It's quite difficult to know where to start with this one - confronted with similar tours des forces of engineering in the past, I've tended to take a lot of pictures and leave it to them to tell the story. In the case of "Innovare", that really doesn't begin to do the job.
The work of a clever and highly-talented engineer, remarkably he produced but two engines in his life. "Pamela", LBSC's freelance Pacific was the first, based on the master's "words and music" but already showing the builder's own distinctive ideas on how to build an engine (there's more information about it here). "Innovare" was the second, started almost fifty years later and incorporating a lifetime of experience and ideas. The builder had a chance to drive it only once after completion, back in 2007, since when it has lived in a purpose-built stand with fitted cover, incorporating a hydraulic lift and rolling road - there's more information about this remarkable man here.
A long-time friend of Jim Ewins, it is perhaps unsurprising that, following Ewins' success with his own masterpiece, the 9F "Lode Star", "Innovare" should be based on 9F running gear. He shared with Ewins an interest in the performance and efficiency of model steam locomotives and, with "Innovare", took the opportunity to put into practice his ideas to improve the efficiency and performance of a steam locomotive - what is so unusual about this, essentially an experimental engine, is the standard of build and detailing. Functionally the engine performs impeccably, fit and finish of everything from the valve gear to cab controls is superb. Detailing ranges from the purely cosmetic - the cab wind deflectors for example - to the thoroughly useful, like huge rear bunker drains, with internal taps.
Silver soldered copper boiler, four one inch diameter superheater flues, 24 half inch diameter flue tubes. Four-element superheater, 100psi working pressure. Feed by twin injectors with steam-operated water valves, replaceable filters in main water lines from the bunker tank. Twin soft-pop safety valves - there is a beautifully-made adjusting tool, complete with turned wooden handle and shield to protect you from steam when adjusting the valves. Variable blast nozzle, with exhaust diverter allowing te blast nozzle to be by-passed under light load conditions, with the fire controlled entirely by the blower.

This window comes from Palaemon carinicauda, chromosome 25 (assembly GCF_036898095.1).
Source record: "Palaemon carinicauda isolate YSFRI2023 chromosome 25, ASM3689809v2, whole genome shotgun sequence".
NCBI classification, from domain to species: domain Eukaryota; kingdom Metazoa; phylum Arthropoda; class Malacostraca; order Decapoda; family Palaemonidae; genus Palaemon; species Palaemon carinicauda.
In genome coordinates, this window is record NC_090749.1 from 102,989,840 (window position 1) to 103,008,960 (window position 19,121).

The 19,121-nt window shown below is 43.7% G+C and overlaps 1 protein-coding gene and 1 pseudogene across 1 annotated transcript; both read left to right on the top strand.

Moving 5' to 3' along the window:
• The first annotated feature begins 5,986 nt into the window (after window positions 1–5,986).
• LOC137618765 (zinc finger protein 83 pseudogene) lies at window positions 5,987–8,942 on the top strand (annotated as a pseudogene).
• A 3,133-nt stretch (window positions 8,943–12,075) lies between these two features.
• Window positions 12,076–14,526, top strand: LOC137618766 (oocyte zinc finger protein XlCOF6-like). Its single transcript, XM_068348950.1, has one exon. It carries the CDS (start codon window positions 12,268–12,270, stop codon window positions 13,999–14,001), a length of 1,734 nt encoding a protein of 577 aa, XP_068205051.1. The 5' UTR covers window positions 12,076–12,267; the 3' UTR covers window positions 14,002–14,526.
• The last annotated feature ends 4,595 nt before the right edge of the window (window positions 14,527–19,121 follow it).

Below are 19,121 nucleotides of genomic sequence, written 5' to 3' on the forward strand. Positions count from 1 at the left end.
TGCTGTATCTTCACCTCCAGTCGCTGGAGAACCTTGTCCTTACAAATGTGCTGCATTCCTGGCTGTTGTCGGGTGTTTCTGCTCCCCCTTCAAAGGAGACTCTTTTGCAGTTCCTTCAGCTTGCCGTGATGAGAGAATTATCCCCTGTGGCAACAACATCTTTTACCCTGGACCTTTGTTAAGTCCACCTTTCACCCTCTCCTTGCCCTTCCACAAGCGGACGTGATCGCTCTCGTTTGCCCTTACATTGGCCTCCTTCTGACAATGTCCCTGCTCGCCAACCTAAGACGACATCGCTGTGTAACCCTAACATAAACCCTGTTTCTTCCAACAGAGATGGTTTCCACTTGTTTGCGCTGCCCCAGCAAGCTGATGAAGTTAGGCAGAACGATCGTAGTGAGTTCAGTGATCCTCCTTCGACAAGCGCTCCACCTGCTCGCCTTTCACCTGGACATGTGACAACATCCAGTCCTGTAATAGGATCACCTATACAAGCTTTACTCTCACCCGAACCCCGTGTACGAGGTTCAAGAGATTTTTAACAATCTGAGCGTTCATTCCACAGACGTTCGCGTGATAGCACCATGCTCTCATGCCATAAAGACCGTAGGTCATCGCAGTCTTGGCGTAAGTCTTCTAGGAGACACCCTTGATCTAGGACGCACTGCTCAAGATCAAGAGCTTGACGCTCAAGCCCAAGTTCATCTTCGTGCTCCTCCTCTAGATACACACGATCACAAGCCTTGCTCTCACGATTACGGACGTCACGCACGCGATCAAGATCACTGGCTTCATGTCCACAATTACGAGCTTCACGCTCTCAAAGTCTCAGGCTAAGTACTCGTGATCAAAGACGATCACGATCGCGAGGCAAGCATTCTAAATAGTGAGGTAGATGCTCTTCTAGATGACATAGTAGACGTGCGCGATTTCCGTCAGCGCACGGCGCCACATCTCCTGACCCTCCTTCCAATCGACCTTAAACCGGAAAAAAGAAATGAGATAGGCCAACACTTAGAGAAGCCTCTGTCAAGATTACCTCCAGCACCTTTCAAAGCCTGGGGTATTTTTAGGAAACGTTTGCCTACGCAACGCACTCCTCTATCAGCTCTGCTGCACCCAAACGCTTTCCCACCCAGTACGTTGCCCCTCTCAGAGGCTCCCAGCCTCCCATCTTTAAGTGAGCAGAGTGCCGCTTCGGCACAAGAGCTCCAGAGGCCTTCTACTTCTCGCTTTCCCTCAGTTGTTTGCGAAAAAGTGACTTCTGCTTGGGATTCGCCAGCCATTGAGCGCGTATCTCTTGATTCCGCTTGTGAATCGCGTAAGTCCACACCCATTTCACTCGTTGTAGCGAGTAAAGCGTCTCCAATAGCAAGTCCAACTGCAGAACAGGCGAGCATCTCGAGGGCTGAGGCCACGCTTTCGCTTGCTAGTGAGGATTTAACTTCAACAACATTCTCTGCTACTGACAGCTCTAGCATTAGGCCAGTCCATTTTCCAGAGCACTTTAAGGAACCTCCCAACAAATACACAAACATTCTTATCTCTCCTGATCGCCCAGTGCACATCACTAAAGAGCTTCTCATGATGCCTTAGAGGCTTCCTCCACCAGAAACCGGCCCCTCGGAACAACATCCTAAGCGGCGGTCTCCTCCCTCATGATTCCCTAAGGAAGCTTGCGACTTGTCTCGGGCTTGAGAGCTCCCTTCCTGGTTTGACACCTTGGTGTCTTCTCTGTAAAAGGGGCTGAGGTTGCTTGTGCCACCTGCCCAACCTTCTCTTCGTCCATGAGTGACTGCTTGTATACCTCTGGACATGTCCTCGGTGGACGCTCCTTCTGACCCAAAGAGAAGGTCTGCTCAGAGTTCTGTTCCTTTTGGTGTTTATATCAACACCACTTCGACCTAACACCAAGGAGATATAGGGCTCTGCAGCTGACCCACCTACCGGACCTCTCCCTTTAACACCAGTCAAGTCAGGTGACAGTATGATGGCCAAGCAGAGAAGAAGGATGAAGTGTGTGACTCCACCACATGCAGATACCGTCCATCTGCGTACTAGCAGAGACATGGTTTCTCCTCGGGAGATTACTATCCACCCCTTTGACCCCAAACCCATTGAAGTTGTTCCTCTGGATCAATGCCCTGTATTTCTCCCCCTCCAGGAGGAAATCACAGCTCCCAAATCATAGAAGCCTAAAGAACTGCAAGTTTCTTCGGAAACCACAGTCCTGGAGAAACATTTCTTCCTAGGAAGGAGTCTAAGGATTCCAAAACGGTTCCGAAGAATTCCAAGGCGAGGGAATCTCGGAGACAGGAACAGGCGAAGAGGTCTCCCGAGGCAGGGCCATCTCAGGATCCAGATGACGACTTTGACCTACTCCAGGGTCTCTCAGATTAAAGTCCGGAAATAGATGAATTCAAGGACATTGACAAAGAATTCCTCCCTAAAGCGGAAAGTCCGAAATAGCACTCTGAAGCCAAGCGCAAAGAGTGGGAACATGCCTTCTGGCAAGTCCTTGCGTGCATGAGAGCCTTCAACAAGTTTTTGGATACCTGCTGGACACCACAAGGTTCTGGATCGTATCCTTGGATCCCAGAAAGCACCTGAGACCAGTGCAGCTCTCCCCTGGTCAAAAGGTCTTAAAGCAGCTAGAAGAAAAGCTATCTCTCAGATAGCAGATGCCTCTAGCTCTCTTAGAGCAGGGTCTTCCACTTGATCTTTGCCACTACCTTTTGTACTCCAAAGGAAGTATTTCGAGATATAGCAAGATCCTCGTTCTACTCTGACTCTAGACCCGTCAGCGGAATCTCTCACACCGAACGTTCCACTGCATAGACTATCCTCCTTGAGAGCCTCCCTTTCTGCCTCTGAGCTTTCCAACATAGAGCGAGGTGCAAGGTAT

Cylinders are in cast iron with piston valves actuated by Walschaert's gear with pole reverser in the cab. The reverser has notches for all forward gear positions, with a hinged gate and interlocking lever which prevents reverse being inadvertently engaged - all parts are in silver steel, heat treated. There is a cylinder pre-heat valve in the cab.
Wheels run in needle roller bearings - there are no horn blocks, the axles run in cannon boxes sandwiched between substantial frame spacers with lateral control by a central spigot. The engine is comprehensively equipped with lubricators, gathered into functional groups and detailed in the builder's notes - basically everything from the inner and outer expansion link trunnion bearings to the rear bogie pivot pin have their own feed.
The cab is comrehensively fitted out and includes - along with the more usual controls - lubricator line pressure gauge, external air blower valve (for starting), vacuum limit valve, variable blast control, exhaust diverter valve and hand pump stop valve. There is a large chime whistle fitted horizontally under the locomotive which produces a fine note.
Compensated vacuum braking to all coupled wheels, with vacuum ejector and brake valve for train.
We've run this one on air, sitting on its rolling road - it runs evenly with dead square exhaust beats, there's a clip of it here. Apart from one or two minor marks in the paint - largely where the cover has been taken on and off - the engine remains in as-new condition throughout, it's impossible not to be impressed by the sheer quantity and quality of work put into the conception and execution of this project.
I've been very tempted to keep this one - if I hadn't had an accident a couple of weeks ago with a rather larger engine (another in LBSC Umber, by coincidence) I might try my luck sneaking it up to the house...
Length 57 inches
Weight - 360 pounds